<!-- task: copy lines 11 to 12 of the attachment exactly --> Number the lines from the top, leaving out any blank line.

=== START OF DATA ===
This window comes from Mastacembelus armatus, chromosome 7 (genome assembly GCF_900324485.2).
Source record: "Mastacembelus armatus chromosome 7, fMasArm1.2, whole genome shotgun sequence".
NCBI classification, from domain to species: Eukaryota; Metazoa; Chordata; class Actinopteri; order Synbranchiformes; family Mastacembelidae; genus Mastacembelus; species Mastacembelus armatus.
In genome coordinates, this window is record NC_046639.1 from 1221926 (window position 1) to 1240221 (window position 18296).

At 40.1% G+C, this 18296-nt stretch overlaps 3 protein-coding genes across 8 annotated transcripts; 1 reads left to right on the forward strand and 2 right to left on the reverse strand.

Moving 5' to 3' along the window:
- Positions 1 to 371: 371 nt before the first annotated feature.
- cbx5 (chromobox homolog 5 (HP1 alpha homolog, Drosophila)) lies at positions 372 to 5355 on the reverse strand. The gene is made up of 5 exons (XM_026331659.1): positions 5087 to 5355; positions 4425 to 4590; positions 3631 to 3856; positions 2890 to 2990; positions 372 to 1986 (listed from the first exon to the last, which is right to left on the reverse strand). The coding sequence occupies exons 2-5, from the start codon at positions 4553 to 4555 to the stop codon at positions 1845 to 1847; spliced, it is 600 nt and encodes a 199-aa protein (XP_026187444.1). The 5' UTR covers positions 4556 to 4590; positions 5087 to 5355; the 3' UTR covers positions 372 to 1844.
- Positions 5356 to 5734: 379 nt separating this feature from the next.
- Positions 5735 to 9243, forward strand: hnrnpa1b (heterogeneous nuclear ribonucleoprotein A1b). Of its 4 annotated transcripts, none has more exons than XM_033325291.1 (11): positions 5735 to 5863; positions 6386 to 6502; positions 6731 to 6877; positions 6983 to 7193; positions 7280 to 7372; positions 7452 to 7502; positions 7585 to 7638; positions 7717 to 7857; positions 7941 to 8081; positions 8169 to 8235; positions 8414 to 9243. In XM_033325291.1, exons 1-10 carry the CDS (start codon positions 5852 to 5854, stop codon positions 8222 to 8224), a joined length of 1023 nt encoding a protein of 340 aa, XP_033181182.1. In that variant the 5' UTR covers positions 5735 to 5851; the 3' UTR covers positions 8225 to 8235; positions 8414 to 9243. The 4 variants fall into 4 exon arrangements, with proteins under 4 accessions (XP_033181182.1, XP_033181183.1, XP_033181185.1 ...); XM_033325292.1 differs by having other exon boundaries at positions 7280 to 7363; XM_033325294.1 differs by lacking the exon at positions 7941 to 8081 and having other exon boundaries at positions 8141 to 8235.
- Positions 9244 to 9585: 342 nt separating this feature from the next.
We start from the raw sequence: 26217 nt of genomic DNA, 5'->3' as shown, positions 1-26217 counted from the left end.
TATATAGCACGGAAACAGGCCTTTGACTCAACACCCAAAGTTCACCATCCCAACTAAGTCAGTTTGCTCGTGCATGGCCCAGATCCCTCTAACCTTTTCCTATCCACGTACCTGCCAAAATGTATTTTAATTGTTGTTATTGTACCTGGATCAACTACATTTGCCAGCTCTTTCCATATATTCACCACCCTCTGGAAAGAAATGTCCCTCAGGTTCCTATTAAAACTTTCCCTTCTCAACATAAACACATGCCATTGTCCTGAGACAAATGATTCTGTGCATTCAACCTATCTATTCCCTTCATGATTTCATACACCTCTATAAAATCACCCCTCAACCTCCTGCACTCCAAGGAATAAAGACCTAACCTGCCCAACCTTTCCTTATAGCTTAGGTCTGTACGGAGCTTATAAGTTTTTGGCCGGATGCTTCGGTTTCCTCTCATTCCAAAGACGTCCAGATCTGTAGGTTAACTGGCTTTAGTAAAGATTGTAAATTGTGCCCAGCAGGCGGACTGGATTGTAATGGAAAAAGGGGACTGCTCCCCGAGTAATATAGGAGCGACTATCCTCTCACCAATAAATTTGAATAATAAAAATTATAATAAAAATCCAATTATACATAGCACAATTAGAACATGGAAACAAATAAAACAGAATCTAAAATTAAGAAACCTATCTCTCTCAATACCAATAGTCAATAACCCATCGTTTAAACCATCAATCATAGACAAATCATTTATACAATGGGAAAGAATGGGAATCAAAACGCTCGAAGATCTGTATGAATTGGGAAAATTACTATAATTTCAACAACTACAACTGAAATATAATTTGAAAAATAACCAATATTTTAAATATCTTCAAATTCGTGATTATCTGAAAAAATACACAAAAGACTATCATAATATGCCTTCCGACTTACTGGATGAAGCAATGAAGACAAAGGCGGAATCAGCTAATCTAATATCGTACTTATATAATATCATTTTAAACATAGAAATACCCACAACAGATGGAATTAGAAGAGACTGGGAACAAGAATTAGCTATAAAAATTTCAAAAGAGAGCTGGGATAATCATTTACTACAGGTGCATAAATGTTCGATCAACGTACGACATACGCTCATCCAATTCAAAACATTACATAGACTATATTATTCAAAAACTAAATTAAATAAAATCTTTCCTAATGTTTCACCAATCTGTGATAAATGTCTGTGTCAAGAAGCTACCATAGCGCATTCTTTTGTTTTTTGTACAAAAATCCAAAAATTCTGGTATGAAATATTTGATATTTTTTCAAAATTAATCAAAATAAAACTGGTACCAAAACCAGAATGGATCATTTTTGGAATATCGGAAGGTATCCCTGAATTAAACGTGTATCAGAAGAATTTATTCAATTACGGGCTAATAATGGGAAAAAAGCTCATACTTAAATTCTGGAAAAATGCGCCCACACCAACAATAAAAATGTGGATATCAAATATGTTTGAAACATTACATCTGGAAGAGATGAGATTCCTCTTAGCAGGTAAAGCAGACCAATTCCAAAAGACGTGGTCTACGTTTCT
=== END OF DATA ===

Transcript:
- Positions 9244 to 9585: 342 nt separating this feature from the next.
We start from the raw sequence: 26217 nt of genomic DNA, 5'->3' as shown, positions 1-26217 counted from the left end.